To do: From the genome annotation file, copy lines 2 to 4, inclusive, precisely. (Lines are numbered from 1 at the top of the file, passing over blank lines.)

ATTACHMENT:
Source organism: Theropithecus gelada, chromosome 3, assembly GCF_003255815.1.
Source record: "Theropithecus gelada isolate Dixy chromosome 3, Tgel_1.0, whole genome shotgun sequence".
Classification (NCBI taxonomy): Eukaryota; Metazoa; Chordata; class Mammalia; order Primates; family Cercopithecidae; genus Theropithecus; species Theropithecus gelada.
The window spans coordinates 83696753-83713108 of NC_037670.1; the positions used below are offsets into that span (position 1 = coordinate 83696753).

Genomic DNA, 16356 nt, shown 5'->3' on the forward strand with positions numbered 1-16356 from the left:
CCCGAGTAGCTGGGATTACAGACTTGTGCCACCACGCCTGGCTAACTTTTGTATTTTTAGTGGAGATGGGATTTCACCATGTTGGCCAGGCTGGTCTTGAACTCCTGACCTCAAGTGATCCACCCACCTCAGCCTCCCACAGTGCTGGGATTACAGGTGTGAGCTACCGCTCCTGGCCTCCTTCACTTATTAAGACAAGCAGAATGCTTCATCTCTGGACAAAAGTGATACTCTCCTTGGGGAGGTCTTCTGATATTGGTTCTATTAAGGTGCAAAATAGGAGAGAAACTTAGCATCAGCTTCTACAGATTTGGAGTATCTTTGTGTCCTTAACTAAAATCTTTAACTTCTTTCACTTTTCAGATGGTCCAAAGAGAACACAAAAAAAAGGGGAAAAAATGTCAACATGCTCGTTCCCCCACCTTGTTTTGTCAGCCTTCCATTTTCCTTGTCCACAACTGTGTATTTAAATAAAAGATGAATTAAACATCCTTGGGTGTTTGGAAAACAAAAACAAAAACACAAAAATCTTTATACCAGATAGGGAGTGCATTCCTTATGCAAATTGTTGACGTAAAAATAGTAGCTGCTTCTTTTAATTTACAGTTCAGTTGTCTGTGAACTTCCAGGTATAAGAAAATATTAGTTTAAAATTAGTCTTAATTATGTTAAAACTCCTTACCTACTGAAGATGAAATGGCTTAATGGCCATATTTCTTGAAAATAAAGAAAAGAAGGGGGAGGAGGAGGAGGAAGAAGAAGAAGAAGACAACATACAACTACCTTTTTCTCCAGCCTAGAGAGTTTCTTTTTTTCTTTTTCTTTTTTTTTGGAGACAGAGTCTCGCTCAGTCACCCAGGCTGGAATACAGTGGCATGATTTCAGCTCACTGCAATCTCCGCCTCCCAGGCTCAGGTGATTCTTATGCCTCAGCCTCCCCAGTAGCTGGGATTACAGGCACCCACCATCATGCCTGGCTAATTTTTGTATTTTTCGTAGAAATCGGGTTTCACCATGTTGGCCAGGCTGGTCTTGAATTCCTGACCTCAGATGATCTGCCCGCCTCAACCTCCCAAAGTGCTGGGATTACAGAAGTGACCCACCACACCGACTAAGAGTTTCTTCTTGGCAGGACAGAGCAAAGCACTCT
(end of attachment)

Source record: "Theropithecus gelada isolate Dixy chromosome 3, Tgel_1.0, whole genome shotgun sequence".
Classification (NCBI taxonomy): Eukaryota; Metazoa; Chordata; class Mammalia; order Primates; family Cercopithecidae; genus Theropithecus; species Theropithecus gelada.
The window spans coordinates 83696753-83713108 of NC_037670.1; the positions used below are offsets into that span (position 1 = coordinate 83696753).